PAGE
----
Sound
Russia and the Punk Imaginary

Russia and the Punk Imaginary

Pussy Riot is the first Russian punk band to attain household name status in the West. The reason has less to do with its music than its politics. The subject of global media attention since three of its band members were arrested in February, the all-girl guerrilla group has become the unofficial face of Russia’s pro-democracy movement. More»

Turkish Psych Mix

Turkish Psych Mix

Not long after 9/11, San Francisco’s best record store began stocking up on reissues of Turkish psychedelia. The third wave of musical imports from the Middle East taken up by US hipsters (beginning with their adoption of Ofra Haza in the mid-1980s,) the timing was entirely appropriate. Amidst the wreckage of the World Trade Center, Americans were finding themselves drawn to the sounds of the Islamic New York. More»

Horns for Berlusconi

Horns for Berlusconi

Silvio Berlusconi isn’t known to be a Black Sabbath fan. A recording artist in his own right, the musical preferences of the Milanese media magnate lean more towards cruise ship favorites like “What’s New Pussycat?” than they do “Iron Man.” Not that it’s unreasonable to conjecture. Particularly following Il Cavaliere’s infamous flashing of the corna (horns) behind the head of Spain’s foreign minister, during a 2002 photo op. More»

Dub Step to Roots and Culture

Dub Step to Roots and Culture

Alongside the Olympics, London is currently bursting with activity celebrating the 50th anniversary of Jamaican independence. The all-star mega-big Respect Jamaica 50th Festival enters its second week at the nearby Indigo2, sporting a roster that includes everyone from Jimmy Cliff and U-Roy to Maxi Priest and Shaggy. More»

No Hipster Metal Here

No Hipster Metal Here

I’ve spent years trying to convince the world of metal’s radical potential. I’ve followed the obscure byways of obscure extreme metal genres in search of the avant-grade potential of this most degraded form. My heart has swelled with satisfaction as – finally – The Wire, The Quietus and other bastions of elite musical opinion have begun to embrace the metallic dark side. More»

A Brief History of Noise, Part I

A Brief History of Noise, Part I

In the 1970s, older folks regarded punk as untalented, amateur, and above all, noise. Only a few years after its arrival, British artists affiliated with the punk and postpunk scenes co-opted the “noise” designation, turned it into a badge of pride, and pushed the sonic envelope further than many believed possible. More»

The Postpunk Legacy of Crass Records

The Postpunk Legacy of Crass Records

Record labels are a funny thing. Just like bands, they can be objects of cultish devotion. Factory, Dischord, 4AD, Rough Trade, and others all have fans who look to a label’s branding as an indication of a band’s style, ethics, and quality. This goes back to the days of Sun Records in the 1950s. Crass Records‘ reputation as a purist punk label is due for reexamination. More»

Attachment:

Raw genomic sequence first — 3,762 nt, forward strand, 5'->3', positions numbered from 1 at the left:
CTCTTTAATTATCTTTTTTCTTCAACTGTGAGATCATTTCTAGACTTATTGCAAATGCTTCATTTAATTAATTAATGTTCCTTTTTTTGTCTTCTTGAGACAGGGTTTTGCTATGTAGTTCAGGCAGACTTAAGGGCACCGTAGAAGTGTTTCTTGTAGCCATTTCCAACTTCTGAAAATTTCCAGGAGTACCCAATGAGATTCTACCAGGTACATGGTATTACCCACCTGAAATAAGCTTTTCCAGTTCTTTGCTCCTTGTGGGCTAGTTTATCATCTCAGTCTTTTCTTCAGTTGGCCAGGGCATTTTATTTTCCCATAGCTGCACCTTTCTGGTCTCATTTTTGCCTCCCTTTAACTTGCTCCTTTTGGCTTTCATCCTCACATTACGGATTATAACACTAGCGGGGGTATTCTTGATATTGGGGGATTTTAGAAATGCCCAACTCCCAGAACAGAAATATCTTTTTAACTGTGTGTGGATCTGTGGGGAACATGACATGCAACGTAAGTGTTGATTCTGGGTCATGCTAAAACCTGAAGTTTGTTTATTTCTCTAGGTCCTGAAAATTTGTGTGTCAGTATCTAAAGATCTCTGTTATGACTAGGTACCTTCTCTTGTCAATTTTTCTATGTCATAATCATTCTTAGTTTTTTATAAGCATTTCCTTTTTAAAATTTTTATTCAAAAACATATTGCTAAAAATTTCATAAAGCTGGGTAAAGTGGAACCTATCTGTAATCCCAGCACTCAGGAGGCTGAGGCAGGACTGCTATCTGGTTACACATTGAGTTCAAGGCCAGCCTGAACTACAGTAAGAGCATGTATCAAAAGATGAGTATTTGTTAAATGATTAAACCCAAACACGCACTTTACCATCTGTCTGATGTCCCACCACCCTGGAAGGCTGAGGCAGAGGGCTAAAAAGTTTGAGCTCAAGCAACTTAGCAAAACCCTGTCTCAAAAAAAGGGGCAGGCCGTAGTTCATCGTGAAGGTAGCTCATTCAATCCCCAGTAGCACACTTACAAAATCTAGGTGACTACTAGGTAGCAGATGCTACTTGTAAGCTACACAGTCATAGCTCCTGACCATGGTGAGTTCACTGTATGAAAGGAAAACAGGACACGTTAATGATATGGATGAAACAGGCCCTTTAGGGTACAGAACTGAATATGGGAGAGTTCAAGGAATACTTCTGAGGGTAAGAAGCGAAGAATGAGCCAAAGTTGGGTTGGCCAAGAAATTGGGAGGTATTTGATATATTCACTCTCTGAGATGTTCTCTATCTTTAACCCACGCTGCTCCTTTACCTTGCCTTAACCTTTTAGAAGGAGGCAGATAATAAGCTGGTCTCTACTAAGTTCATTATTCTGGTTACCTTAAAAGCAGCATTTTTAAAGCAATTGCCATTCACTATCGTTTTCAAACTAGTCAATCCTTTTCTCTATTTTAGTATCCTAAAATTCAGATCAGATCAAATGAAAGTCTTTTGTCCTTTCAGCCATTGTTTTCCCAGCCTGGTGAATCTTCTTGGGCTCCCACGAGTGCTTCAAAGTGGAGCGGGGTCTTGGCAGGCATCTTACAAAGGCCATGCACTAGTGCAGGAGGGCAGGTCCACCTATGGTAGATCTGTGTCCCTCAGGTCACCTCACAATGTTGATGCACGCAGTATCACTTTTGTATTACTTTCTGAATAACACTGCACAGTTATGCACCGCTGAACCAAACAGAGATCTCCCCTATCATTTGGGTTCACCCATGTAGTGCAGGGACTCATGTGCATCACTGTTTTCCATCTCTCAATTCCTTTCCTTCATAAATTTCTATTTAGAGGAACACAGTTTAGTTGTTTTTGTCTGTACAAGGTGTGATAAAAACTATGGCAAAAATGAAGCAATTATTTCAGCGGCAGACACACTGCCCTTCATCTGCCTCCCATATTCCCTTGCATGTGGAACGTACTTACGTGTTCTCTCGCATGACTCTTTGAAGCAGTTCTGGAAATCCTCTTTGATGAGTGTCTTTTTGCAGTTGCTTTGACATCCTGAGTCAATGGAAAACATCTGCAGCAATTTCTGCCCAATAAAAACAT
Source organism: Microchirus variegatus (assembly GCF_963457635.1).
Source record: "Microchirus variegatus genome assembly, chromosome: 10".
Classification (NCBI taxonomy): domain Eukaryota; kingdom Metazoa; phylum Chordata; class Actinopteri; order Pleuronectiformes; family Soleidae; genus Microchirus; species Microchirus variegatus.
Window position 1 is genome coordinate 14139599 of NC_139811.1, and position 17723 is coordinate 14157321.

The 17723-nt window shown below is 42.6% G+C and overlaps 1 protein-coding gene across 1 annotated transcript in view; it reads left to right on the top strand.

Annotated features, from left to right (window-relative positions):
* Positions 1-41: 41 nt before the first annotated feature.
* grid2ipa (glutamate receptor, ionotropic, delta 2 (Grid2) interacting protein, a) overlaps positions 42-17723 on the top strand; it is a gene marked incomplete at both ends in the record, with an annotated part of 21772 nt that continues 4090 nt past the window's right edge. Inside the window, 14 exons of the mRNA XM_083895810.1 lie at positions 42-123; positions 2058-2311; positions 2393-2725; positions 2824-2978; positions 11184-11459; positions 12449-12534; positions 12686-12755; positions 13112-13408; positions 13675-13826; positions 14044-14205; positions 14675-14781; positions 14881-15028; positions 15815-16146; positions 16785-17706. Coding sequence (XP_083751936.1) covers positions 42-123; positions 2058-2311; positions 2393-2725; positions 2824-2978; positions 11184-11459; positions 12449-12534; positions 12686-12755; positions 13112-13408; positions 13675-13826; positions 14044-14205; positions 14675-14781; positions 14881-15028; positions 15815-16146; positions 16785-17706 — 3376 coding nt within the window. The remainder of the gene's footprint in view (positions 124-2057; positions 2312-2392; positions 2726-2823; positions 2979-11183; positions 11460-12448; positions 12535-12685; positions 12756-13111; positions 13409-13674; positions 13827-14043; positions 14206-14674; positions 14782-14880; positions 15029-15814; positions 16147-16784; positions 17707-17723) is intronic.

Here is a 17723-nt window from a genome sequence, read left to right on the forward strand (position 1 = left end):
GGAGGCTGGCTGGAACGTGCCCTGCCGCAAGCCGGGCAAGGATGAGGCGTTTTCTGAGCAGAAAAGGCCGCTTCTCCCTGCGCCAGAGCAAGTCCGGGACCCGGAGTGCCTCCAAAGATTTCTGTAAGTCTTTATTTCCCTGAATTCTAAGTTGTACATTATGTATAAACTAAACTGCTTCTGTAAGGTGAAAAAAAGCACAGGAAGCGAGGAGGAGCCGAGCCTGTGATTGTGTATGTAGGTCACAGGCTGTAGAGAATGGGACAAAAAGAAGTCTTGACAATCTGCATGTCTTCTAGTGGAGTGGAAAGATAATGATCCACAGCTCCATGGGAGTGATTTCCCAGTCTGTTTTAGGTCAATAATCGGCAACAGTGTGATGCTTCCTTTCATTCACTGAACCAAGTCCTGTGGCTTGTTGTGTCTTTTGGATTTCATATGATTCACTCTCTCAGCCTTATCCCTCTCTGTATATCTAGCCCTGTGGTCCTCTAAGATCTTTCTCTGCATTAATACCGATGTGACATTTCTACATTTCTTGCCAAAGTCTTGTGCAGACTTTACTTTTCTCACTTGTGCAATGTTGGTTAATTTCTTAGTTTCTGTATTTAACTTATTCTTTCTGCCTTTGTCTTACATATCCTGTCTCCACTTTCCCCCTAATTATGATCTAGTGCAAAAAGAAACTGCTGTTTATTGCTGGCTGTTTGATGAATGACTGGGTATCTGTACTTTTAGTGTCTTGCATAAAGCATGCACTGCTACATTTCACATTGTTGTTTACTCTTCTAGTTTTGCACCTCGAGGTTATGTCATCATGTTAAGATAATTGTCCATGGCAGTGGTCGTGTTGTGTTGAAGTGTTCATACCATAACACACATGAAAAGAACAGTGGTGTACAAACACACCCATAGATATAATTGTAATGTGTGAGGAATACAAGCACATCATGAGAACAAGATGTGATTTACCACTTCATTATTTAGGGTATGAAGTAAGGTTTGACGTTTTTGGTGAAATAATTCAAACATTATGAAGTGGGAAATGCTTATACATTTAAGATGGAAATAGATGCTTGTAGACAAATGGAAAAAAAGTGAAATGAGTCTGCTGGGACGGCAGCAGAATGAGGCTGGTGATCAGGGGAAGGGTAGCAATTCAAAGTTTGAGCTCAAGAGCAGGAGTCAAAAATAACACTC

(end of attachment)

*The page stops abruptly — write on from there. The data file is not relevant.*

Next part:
In Search of Lost Tribe

In Search of Lost Tribe

Last year, Lost Tribe received an impressive degree of buzz for a punk band. The dark, apocalyptic quintet play a unique mix of ’80s California punk, deathrock, and UK anarcho-punk. Lost Tribe’s discography so far consists solely of cassette and vinyl-only releases. So, whence the notoriety? I asked the band what they think about all the buzz. And I got them to spill the beans about their upcoming tour. More»

Introducing Tanzkommando Untergang

Introducing Tanzkommando Untergang

Tanzkommando Untergang herald Europe’s new dark punk. Combining a guitar-driven deathrock sound with grim, black and white visuals normally associated with radical hardcore, the politically-minded Berlin band is very much of its milieu, and its moment. More»

Reinventing Punk

Reinventing Punk

In “Diary of An Anarcho-Goth-Punk Fiend,” Alistair Livingston, a member of the British  Kill Your Pet Puppy collective, records the transformational year of 1983 in terse bursts of prose. In clipped entries, he describes how 1983 began with him listening to bands like The Mob and Blood and Roses. By 1984 – the year of punk’s (and Orwell’s) apocalypse — he was trying ecstasy and getting into Psychic TV. More»

Slayer and Me

Slayer and Me

It wasn’t the first time I’ve seen Slayer live. As a metal fan for over twenty years  it’s been hard to avoid seeing them, given the frequency with which they tour. Nor would I want to avoid seeing them. They are after all the ur-band, the mother lode of extreme metal, never wavering in their commitment to a tight-riffing, hyper-disciplined sound. More»

George W. Hardcore

George W. Hardcore

It’s common punk wisdom: Republican presidents suck for America, but they’re great for punk. The Reagan Administration proved to be an ironic boon to hardcore. And so was Dubya. What follows are some of the best moments from hardcore punk’s second great era: 2001-2009, the Bush/Cheney regime. More»